The PC is not dead, according to the latest Technology, Media and Telecommunications predictions report from Deloitte.
Instead of the post-PC era, as argued by many, we are now firmly in the PC plus era argues the report. Deloitte argues that while around 30 million tablets have been purchased by enterprises world-wide, most are actually companion devices replacing paper, not PCs.
Citing examples such as pilots in cockpits, the report says that while the enterprise PC installed base is about 500 million, at most 15 million enterprise tablets are being used as a principal computing device. Fewer than five million of these, it argues, are complete PC replacements where employees had PCs taken away and now rely solely on tablets to do all of their work tasks.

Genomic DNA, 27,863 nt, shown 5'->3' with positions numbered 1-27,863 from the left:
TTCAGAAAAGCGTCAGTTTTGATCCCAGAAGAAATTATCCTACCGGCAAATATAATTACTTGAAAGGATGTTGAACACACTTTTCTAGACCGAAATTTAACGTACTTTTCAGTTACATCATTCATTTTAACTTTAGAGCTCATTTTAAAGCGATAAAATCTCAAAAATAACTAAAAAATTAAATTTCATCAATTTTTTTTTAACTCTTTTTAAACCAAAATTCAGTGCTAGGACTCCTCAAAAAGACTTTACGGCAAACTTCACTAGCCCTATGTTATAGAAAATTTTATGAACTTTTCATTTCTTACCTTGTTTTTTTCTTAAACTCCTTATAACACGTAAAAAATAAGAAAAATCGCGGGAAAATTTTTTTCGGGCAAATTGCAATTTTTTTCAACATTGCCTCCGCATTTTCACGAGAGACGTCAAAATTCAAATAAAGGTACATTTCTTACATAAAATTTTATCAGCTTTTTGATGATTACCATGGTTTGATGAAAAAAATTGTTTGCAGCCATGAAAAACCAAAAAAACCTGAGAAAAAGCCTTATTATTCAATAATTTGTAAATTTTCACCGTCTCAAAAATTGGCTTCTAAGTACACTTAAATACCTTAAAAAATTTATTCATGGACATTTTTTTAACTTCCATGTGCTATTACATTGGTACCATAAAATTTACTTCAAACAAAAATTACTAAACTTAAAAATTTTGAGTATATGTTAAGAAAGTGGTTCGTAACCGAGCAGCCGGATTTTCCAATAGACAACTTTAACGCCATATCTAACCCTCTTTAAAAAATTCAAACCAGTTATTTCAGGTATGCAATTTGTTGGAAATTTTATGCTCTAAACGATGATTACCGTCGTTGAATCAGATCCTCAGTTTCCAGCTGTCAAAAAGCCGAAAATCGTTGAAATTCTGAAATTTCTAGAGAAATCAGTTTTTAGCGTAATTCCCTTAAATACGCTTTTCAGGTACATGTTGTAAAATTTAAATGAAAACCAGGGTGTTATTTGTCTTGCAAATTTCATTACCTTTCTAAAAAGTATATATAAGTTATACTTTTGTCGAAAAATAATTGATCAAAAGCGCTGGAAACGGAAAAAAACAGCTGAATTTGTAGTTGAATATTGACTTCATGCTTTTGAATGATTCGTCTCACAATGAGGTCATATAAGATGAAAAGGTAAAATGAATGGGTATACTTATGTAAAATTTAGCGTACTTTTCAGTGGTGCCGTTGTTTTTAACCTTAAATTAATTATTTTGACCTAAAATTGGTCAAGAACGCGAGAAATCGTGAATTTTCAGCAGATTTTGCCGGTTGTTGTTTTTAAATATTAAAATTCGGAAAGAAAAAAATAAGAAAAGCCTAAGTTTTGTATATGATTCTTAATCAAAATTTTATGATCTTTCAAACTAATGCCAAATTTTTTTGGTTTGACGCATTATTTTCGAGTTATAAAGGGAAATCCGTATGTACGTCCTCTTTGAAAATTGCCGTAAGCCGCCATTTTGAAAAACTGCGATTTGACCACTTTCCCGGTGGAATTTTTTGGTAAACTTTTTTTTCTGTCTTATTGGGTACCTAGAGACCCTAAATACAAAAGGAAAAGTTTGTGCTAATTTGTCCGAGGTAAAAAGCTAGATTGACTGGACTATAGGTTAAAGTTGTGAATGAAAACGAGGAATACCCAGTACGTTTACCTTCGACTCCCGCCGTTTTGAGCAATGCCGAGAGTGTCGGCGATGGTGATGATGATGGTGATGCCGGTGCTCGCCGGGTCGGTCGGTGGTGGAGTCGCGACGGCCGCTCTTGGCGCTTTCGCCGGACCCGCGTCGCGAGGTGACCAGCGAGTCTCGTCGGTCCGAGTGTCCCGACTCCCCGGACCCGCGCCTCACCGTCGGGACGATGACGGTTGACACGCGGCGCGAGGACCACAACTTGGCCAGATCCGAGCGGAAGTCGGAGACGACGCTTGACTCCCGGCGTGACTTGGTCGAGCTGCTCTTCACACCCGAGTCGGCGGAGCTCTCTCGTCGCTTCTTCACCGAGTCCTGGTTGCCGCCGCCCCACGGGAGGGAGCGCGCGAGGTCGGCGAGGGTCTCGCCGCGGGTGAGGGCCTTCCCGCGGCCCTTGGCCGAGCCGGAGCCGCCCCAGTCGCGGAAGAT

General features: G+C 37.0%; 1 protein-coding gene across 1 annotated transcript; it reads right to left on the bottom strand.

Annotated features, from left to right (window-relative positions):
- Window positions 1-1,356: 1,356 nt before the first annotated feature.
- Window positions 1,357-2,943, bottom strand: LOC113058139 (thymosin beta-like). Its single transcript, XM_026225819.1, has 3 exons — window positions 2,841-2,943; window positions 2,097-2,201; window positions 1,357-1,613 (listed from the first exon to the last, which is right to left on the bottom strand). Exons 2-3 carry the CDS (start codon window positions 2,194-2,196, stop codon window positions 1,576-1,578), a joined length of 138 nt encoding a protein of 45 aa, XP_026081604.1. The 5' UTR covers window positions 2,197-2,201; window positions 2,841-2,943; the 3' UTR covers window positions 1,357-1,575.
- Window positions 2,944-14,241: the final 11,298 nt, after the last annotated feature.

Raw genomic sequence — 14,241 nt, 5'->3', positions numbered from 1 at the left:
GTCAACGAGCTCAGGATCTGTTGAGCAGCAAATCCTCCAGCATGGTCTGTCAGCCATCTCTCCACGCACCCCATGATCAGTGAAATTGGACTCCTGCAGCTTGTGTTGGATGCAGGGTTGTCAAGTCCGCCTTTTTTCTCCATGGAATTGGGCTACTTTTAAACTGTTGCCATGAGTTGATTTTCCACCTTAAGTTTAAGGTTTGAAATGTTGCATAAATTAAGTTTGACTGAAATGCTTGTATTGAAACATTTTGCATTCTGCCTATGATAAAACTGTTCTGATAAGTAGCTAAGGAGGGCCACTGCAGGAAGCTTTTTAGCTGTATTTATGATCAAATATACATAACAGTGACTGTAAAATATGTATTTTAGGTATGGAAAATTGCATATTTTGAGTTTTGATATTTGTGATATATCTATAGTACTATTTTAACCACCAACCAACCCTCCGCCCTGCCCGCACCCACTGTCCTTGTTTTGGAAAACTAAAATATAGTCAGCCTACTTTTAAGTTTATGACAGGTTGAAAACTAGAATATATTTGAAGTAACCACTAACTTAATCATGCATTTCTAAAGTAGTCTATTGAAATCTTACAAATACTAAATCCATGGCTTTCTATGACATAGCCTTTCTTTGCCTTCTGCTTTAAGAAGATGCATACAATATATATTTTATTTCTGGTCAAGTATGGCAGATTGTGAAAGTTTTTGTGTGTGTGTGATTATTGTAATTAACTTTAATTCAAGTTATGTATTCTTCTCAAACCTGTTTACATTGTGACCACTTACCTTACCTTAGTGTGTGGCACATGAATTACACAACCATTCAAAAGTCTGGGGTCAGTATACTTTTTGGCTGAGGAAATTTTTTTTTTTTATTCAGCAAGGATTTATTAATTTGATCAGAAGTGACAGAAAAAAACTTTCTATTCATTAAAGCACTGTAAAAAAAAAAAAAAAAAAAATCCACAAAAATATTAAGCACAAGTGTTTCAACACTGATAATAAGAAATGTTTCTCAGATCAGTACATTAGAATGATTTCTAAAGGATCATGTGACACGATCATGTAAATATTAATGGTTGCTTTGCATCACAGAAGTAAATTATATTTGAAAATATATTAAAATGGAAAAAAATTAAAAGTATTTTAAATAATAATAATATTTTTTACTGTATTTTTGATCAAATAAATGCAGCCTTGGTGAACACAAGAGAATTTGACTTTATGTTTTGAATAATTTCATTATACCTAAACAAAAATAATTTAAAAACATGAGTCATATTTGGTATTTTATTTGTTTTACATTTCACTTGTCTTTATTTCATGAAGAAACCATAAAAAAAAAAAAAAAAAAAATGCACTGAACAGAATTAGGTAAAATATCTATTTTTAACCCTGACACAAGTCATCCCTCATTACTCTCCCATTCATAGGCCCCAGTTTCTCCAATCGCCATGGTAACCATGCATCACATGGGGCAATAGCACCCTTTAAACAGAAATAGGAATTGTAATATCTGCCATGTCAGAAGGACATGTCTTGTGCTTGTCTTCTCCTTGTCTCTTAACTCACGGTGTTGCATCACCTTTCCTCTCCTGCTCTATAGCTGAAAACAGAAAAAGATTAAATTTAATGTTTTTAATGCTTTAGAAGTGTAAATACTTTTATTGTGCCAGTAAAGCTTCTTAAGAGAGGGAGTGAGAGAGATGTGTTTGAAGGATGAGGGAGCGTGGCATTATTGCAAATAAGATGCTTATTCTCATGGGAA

"We are not in a ‘post-PC era.' We are in the era of ‘PC Plus'. "PCs have larger screens, full- or mid-size keyboards and mice and are therefore more favourable for certain tasks such as reviewing documents, browsing the web or watching video," says the report. "The Deloitte Ireland 2012 CIO Survey also observes this trend-only 3% of respondent Irish CIOs identified tablets as an alternative to laptops, reflecting the laptop/PC as the preferred content creation device for the foreseeable future."
Strong sales of tablets and smartphones have prompted some to suggest that the PC is becoming an anachronism, according to the report. From 2010 to 2012, sales of tablets and smart phones have grown from over 350 million to around 1 billion units. This is far greater than the volume of PC sales, which also grew over that period, just at a lower rate. PC sales were 350 million in 2010, 353 million in 2011 and are likely to be about 355 million units in 2012.
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